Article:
Left: In Kinet’s bedroom, an 18th-century portrait hangs above an antique Yucatec chair and a vintage Mexican dresser. Right: Painted chairs from the 1970s upholstered in H&M tablecloths around a midcentury Danish table. Kinet painted the murals himself.
THE STORY OF how the Flemish interior designer Dirk-Jan Kinet found his Mexico City townhouse is not a straightforward one. Kinet had been living in the city for two years when, in 1997, he found his first apartment in its historic centre: a modest flat in a timeworn Colonial Revival palazzo down the street from the national cathedral. A dim, damp stairway connected the entryway, crowded with coin shops and taquerias, to an interior courtyard whose high, whitewashed walls erased the metropolis beyond. The building may have been in shambles, Kinet says, “but it was charming, like being in a village: not like the city at all.”
Kinet spent the next 11 years refurbishing the stairwell, filling the patio with plants and, on more than one occasion, refinishing the heavy wooden doors that opened onto the street. He got along well with his neighbours, but his zeal for home improvements, often undertaken without permission from the Jesuit landlords, could verge on the tyrannical. “When I start to look after a house, I can be very demanding,” he says; his landlords subsequently kicked him out. With such short notice, the only place he could find in 2009 was a 600-square-foot apartment in a recently restored Art Nouveau building, so rather than look for a place to store all the furniture, art and antiques he’d accumulated over the years, he decided to sell everything and start fresh. That sale, patronised by friends in the art and design worlds, as well as by a growing stable of rich clients — many of whom avoided the Centro, an area they associated with crime and chaos since the devastating 1985 earthquake that had left it in tatters — was a success, a model for the events that would later become central to his design practice.
The Flemish designer invites T into his home in Mexico City’s Centro Histórico.
But from the moment he arrived in his new apartment, Kinet, now 54, became fixated on a stately townhouse on Calle República de Uruguay that he passed on his daily walks to a nearby bakery. One morning, he saw a man slip out the front door and followed him to a cluttered hardware store called La Montañesa, open since 1918, whose owners, Kinet learned, had bought the property he coveted back in the 1970s from the Spanish family that had built it over a century before. Rather than move in themselves, they turned the house into a warehouse, or bodega — still the most common use for such buildings in the Centro — filling its rooms with boxes of locks, latches and door pulls.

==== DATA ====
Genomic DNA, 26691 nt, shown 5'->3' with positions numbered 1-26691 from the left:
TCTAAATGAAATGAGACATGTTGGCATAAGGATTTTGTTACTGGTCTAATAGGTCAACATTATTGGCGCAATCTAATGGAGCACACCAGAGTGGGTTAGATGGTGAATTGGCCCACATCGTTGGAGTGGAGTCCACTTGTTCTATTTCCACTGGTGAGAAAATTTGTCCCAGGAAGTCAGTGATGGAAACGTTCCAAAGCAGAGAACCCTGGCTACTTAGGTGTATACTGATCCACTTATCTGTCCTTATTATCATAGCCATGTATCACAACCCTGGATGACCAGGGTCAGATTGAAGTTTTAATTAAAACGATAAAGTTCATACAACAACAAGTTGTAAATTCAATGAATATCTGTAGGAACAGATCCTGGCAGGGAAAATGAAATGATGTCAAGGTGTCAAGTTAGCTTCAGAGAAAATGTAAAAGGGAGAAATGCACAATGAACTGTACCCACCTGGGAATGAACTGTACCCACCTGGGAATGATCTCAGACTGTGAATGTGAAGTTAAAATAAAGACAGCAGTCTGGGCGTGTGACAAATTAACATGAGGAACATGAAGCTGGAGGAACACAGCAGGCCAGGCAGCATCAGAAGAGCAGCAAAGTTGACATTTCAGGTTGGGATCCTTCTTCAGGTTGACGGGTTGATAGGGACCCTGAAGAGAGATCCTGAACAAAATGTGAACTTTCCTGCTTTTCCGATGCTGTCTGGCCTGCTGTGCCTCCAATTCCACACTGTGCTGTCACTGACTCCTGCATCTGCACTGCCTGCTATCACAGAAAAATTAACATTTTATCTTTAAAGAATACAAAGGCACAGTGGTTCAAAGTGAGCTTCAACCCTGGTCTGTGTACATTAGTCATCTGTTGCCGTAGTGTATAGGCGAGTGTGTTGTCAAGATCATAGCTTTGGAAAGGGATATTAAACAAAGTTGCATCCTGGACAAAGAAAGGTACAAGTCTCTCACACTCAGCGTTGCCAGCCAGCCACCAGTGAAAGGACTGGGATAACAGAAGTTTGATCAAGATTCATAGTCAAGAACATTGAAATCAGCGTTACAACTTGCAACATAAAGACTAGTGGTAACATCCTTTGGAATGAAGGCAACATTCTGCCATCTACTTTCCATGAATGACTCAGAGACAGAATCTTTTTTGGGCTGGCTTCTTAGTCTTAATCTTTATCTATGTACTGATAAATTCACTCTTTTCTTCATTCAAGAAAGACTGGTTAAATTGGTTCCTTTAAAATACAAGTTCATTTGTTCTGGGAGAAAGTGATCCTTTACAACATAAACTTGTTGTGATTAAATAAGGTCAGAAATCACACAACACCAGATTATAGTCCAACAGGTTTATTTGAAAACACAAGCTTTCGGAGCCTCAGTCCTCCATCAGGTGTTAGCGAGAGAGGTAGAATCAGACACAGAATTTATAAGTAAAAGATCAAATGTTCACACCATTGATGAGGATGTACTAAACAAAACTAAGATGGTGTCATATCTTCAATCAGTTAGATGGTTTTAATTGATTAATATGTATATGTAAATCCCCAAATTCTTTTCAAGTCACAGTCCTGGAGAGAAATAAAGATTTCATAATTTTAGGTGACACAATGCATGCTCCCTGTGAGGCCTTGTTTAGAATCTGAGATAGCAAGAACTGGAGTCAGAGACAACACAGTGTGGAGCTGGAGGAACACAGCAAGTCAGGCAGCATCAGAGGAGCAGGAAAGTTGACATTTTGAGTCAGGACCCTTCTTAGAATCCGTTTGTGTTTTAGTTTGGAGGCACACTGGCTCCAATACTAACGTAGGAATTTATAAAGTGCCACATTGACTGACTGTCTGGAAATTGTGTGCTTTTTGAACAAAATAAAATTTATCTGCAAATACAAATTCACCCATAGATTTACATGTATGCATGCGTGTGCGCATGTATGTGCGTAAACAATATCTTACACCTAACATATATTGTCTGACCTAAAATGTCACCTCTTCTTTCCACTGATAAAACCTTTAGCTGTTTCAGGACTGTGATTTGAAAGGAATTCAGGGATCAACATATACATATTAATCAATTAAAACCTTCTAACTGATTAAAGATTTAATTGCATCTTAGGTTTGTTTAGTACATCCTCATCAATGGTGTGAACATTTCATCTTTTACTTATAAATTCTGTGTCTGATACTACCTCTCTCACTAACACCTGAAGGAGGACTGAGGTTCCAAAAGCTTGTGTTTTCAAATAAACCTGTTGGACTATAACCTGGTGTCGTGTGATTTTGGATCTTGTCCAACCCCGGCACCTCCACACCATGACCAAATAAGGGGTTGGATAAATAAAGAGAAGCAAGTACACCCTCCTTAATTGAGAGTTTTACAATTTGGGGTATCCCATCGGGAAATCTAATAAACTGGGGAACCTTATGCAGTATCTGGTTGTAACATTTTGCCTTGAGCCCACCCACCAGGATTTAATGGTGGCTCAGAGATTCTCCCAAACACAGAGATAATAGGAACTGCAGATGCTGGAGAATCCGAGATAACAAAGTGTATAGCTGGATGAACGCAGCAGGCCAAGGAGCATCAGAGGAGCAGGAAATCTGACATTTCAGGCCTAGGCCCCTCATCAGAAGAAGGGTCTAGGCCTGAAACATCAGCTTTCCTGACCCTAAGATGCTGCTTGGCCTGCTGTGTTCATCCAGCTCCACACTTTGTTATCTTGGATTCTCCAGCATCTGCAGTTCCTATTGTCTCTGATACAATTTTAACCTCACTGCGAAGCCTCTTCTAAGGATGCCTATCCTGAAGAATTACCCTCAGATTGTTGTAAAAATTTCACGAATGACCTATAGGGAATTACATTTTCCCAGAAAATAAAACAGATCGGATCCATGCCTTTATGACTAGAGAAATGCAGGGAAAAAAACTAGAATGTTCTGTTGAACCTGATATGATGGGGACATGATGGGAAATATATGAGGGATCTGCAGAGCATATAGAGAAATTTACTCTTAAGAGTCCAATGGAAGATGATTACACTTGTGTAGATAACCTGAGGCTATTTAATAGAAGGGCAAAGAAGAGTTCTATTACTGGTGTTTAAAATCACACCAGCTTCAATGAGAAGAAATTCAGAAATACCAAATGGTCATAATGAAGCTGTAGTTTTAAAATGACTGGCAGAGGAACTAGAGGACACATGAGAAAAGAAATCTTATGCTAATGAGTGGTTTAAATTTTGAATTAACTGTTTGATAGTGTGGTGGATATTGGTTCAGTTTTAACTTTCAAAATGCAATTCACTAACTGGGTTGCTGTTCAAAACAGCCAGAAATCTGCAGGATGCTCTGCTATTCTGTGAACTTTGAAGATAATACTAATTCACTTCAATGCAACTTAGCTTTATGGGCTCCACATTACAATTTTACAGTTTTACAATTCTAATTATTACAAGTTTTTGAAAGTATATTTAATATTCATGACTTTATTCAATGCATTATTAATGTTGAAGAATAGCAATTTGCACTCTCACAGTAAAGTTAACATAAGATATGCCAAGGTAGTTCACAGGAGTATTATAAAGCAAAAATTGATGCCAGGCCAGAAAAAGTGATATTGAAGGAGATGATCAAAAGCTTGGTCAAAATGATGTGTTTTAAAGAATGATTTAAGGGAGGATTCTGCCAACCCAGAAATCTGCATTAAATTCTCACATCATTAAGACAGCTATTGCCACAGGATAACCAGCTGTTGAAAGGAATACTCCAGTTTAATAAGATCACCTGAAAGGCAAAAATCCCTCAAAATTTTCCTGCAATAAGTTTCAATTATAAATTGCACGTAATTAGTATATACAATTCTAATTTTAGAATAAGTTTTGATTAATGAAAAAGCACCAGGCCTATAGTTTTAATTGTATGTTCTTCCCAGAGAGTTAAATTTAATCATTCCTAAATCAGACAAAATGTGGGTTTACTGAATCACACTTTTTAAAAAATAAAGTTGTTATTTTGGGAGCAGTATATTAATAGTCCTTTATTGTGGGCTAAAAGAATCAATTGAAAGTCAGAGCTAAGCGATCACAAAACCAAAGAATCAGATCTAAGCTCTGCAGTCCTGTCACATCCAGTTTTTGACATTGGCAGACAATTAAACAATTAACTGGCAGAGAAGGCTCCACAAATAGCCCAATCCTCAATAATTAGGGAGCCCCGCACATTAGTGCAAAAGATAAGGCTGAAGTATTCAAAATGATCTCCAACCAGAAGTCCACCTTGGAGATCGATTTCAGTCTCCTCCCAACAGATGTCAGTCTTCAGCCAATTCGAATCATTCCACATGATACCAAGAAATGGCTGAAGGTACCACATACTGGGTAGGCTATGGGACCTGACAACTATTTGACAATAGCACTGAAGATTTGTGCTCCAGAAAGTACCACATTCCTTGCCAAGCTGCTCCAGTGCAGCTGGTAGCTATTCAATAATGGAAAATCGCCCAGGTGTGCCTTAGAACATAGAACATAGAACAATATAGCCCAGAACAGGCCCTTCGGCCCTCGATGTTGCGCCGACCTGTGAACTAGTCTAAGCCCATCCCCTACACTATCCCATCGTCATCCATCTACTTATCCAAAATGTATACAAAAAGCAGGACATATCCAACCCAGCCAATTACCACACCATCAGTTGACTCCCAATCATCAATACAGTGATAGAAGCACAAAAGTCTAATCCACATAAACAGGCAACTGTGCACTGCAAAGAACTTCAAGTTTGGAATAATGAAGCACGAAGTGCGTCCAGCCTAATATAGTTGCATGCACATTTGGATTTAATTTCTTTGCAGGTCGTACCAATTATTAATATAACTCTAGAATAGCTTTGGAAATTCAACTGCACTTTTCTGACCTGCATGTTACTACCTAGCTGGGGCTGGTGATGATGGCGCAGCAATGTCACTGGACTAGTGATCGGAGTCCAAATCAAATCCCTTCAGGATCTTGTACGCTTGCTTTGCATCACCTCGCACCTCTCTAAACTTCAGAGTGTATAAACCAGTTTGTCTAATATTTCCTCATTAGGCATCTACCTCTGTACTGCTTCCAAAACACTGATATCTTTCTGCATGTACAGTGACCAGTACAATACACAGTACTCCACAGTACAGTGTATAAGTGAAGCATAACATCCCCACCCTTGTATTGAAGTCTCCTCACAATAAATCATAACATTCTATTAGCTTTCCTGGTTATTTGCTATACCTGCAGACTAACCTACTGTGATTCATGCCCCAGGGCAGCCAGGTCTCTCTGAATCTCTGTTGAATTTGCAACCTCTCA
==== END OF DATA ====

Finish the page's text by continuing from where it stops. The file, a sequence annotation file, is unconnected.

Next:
After that fateful introduction, Kinet spent weeks pleading with the owners to rent the house until they finally agreed to give him a tour. “All the wood doors and trim were painted in dark brown oil paint, and all the doors had 10 locks each, because the whole house was filled with their goods,” Kinet recalls. Still, he felt the 1,700-square-foot, three-story house was meant to be his, and after a bit of convincing, the owners agreed to move their merchandise to storage rooms off the ground-floor patio; in 2010, Kinet became the first person to reside in the house since the family who had built it.
Left: A 1960s oil painting by Norman Millet Thomas hangs on an oak-panelled wall; a plaster foot sits atop an 1890s leather travel case in the corner of the living room. Right: Garden furniture, a vintage mirror and a painted cabinet in the kitchen. The wallpaper is from Pierre Frey.
Suddenly flush with space, he decided to create an office and workshop as well as a home. Every three to four months, the designer would sell off most of the things he’d accumulated, and then begin anew. At the same time, his design practice was taking off, driven in part by commissions like the 2009 refresh of the former space of Enrique Olvera’s now iconic restaurant Pujol, whose tiny dining room Kinet turned into a dramatically lit black-box theatre. As he filled and refilled his new house with antique furniture and odd flea-market treasures, the beige-and-black neutrality of his earlier projects gave way to a style that he says is “more colourful, more risky.” Kinet, who had “always felt like an orphan” under the leaden skies and Gothic spires of Sint-Niklaas, the midsize city in Belgium where he grew up, had finally found his place and “a posture that was really my own” in the irreverent juxtapositions of a neighbourhood where Baroque, neo-Classical, Art Deco and Colonial Revival buildings often coexist within a few blocks of one another. As if to pay the city back, he turned the house on República de Uruguay not only into a showroom for his firm but into a foster home for orphan objects.